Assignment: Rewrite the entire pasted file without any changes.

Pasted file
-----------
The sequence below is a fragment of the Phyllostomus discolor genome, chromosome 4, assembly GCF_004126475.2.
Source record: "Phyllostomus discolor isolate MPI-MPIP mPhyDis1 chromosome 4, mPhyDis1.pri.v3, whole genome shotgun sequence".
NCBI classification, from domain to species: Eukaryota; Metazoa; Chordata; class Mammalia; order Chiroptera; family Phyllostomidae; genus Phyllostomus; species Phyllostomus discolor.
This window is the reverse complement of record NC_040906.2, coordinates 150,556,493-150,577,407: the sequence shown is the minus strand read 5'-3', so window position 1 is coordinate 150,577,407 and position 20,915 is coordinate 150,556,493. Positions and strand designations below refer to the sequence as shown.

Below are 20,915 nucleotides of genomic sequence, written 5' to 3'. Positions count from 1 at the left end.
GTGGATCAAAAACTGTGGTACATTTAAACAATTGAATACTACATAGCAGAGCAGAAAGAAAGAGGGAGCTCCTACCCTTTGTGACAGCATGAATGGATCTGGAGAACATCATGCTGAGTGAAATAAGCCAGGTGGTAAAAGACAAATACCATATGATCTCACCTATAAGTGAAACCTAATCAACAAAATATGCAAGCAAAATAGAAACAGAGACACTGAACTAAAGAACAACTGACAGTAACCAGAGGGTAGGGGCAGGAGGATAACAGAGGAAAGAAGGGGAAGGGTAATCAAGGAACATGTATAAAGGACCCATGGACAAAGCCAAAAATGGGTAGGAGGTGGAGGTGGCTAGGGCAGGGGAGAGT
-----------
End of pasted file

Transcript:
The sequence below is a fragment of the Phyllostomus discolor genome, chromosome 4, assembly GCF_004126475.2.
Source record: "Phyllostomus discolor isolate MPI-MPIP mPhyDis1 chromosome 4, mPhyDis1.pri.v3, whole genome shotgun sequence".
NCBI classification, from domain to species: Eukaryota; Metazoa; Chordata; class Mammalia; order Chiroptera; family Phyllostomidae; genus Phyllostomus; species Phyllostomus discolor.
This window is the reverse complement of record NC_040906.2, coordinates 150,556,493-150,577,407: the sequence shown is the minus strand read 5'-3', so window position 1 is coordinate 150,577,407 and position 20,915 is coordinate 150,556,493. Positions and strand designations below refer to the sequence as shown.

Below are 20,915 nucleotides of genomic sequence, written 5' to 3'. Positions count from 1 at the left end.
GTGGATCAAAAACTGTGGTACATTTAAACAATTGAATACTACATAGCAGAGCAGAAAGAAAGAGGGAGCTCCTACCCTTTGTGACAGCATGAATGGATCTGGAGAACATCATGCTGAGTGAAATAAGCCAGGTGGTAAAAGACAAATACCATATGATCTCACCTATAAGTGAAACCTAATCAACAAAATATGCAAGCAAAATAGAAACAGAGACACTGAACTAAAGAACAACTGACAGTAACCAGAGGGTAGGGGCAGGAGGATAACAGAGGAAAGAAGGGGAAGGGTAATCAAGGAACATGTATAAAGGACCCATGGACAAAGCCAAAAATGGGTAGGAGGTGGAGGTGGCTAGGGCAGGGGAGAGT